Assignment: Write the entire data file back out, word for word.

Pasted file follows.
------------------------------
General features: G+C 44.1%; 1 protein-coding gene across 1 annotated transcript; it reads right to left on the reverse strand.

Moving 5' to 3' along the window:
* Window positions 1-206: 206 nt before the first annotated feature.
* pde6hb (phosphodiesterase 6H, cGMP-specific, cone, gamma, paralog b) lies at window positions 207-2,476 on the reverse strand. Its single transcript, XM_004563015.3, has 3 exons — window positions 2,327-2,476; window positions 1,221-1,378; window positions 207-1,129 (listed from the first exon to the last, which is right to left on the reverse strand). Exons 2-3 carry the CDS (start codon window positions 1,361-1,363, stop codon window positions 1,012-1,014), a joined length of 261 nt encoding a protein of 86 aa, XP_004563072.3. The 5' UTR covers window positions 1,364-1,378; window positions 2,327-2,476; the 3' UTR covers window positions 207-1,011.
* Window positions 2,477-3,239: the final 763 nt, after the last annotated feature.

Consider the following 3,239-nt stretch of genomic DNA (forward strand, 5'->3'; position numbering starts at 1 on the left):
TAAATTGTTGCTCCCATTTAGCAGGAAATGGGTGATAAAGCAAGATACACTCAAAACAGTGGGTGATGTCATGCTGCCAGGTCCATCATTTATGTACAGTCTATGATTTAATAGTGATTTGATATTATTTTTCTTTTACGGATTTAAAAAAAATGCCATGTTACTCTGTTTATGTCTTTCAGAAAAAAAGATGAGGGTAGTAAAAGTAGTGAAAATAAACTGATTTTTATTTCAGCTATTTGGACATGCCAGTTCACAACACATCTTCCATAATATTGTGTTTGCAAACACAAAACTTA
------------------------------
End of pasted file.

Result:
General features: G+C 44.1%; 1 protein-coding gene across 1 annotated transcript; it reads right to left on the reverse strand.

Moving 5' to 3' along the window:
* Window positions 1-206: 206 nt before the first annotated feature.
* pde6hb (phosphodiesterase 6H, cGMP-specific, cone, gamma, paralog b) lies at window positions 207-2,476 on the reverse strand. Its single transcript, XM_004563015.3, has 3 exons — window positions 2,327-2,476; window positions 1,221-1,378; window positions 207-1,129 (listed from the first exon to the last, which is right to left on the reverse strand). Exons 2-3 carry the CDS (start codon window positions 1,361-1,363, stop codon window positions 1,012-1,014), a joined length of 261 nt encoding a protein of 86 aa, XP_004563072.3. The 5' UTR covers window positions 1,364-1,378; window positions 2,327-2,476; the 3' UTR covers window positions 207-1,011.
* Window positions 2,477-3,239: the final 763 nt, after the last annotated feature.

Consider the following 3,239-nt stretch of genomic DNA (forward strand, 5'->3'; position numbering starts at 1 on the left):
TAAATTGTTGCTCCCATTTAGCAGGAAATGGGTGATAAAGCAAGATACACTCAAAACAGTGGGTGATGTCATGCTGCCAGGTCCATCATTTATGTACAGTCTATGATTTAATAGTGATTTGATATTATTTTTCTTTTACGGATTTAAAAAAAATGCCATGTTACTCTGTTTATGTCTTTCAGAAAAAAAGATGAGGGTAGTAAAAGTAGTGAAAATAAACTGATTTTTATTTCAGCTATTTGGACATGCCAGTTCACAACACATCTTCCATAATATTGTGTTTGCAAACACAAAACTTA